Cherry leaf spot: A damaging fungal pathogen of tart cherries
Editor’s note: This article is from the archives of the MSU Crop Advisory Team Alerts. Check the label of any pesticide referenced to ensure your use is included.
Cherry leaf spot is arguably the most damaging fungal pathogen of tart cherry. Cherry leaf spot primarily infects foliage and reduces the photosynthetic ability of a tree through tissue degradation and early defoliation. When significant defoliation occurs before harvest, fruit may be soft and immature, have low soluble solids, and ripen unevenly. For a point of reference, at least two leaves are needed to effectively ripen each cherry and defoliation that reduces leaf numbers to below that threshold can cause damage to the current year’s crop. Blossom production may also be reduced in subsequent years and following severe defoliation, trees are more susceptible to winter injury because of the loss of stored carbohydrates in the roots.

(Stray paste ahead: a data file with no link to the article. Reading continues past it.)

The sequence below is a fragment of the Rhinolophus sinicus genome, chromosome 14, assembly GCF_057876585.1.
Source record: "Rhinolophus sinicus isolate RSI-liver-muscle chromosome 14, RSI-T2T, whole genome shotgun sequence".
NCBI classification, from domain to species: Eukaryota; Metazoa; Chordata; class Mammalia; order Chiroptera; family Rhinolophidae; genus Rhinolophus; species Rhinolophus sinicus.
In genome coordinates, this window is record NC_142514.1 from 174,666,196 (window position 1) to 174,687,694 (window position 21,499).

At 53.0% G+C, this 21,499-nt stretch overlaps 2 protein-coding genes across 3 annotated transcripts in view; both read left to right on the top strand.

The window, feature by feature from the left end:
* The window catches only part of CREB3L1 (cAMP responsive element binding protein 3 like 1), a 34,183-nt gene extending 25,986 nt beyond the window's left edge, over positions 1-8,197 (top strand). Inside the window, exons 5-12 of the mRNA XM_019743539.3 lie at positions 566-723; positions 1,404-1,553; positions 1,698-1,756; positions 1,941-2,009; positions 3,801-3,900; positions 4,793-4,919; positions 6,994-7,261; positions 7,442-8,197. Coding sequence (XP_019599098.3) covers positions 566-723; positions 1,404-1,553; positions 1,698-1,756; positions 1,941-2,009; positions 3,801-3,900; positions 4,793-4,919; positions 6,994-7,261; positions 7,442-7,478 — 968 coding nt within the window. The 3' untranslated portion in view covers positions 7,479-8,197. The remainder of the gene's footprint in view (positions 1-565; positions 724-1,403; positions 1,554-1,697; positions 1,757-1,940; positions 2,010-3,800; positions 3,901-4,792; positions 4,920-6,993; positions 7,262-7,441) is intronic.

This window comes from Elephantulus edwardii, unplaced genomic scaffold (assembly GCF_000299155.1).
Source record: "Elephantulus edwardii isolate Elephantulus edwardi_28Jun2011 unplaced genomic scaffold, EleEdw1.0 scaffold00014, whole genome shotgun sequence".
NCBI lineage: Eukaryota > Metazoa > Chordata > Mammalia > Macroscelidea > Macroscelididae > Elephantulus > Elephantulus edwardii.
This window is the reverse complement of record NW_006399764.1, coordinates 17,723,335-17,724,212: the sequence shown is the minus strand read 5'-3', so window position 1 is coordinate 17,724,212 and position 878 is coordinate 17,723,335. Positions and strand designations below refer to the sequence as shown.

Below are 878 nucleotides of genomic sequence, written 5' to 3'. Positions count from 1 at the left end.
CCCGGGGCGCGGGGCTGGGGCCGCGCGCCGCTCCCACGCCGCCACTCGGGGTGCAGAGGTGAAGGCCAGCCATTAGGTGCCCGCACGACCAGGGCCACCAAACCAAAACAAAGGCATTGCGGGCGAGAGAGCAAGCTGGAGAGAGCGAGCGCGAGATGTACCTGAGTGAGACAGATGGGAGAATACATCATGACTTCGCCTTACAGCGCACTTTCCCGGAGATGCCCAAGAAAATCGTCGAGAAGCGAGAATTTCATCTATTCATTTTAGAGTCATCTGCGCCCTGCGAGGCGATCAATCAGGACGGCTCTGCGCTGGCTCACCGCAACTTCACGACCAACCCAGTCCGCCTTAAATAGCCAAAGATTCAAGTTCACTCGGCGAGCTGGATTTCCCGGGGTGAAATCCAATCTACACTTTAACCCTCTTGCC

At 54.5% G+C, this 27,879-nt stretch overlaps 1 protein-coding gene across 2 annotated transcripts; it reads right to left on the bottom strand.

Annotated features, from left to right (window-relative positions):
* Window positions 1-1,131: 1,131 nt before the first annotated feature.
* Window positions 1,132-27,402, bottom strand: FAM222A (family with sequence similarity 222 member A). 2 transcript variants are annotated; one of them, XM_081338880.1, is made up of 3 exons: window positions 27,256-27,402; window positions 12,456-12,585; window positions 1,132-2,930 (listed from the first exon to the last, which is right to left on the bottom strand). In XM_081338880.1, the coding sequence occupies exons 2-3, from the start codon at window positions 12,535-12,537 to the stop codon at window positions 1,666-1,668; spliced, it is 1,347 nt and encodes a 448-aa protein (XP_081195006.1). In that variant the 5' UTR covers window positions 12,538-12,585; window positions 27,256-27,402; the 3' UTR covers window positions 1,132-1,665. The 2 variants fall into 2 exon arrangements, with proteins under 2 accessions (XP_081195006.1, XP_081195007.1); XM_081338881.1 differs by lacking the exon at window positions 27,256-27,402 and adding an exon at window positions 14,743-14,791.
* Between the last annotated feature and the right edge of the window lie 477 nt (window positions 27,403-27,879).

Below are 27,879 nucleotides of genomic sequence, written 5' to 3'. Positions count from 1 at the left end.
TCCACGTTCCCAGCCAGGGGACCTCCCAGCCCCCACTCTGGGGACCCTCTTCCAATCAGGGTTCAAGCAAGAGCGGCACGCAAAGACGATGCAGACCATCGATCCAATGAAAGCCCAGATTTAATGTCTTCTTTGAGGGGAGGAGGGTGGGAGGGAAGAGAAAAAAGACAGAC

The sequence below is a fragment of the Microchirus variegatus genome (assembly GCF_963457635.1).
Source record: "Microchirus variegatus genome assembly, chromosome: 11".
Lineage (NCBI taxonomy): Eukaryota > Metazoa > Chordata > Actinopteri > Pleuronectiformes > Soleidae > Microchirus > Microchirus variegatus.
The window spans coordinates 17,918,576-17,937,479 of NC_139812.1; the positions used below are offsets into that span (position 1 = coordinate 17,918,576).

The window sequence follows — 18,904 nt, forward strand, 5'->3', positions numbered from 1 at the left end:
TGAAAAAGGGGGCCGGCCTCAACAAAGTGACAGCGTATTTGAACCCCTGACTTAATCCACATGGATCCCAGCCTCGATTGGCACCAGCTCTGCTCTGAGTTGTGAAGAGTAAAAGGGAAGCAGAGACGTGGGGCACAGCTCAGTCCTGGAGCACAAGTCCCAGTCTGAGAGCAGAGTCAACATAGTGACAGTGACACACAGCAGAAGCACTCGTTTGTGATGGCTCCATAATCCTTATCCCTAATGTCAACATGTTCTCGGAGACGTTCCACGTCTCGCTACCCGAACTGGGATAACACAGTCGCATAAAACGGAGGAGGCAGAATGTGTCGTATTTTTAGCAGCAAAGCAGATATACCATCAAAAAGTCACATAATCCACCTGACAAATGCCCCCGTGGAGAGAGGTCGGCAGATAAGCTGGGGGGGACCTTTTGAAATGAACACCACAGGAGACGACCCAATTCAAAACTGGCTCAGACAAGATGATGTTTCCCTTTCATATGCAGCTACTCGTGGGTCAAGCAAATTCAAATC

Cherry leaf spot overwinters in fallen leaves on the orchard floor and produces apothecia (sexual spore-bearing structures) in the spring. Ascospore (sexual spore) dispersal occurs during the drying period that follows a wetting event and temperatures between 60-85°F. Infection occurs through the leaf stomata, which remain susceptible throughout the growing season. The primary infection period may last two to six weeks depending on conditions. Following infection, acervuli (asexual spore-bearing structures) develop on the underside of the leaf and produce a visible mass of asexual spores called conidia. Spores are dispersed from leaf to leaf by wind or rain and this secondary infection cycle can be repeated several times within a season, depending on conditions. All commercial cherry cultivars are susceptible to cherry leaf spot. The disease is resistant to sterol inhibitor fungicides (Indar, Elite, Orbit) in all the major fruit producing areas of Michigan.
The table below lists season long recommendations for management; we are currently heading into the timing for a petal fall application in northern Michigan. Remember to alternate the use of fungicide classes during the season to manage against resistance development. To monitor for cherry leaf spot using a disease forecasting model visit www.enviroweather.msu.edu.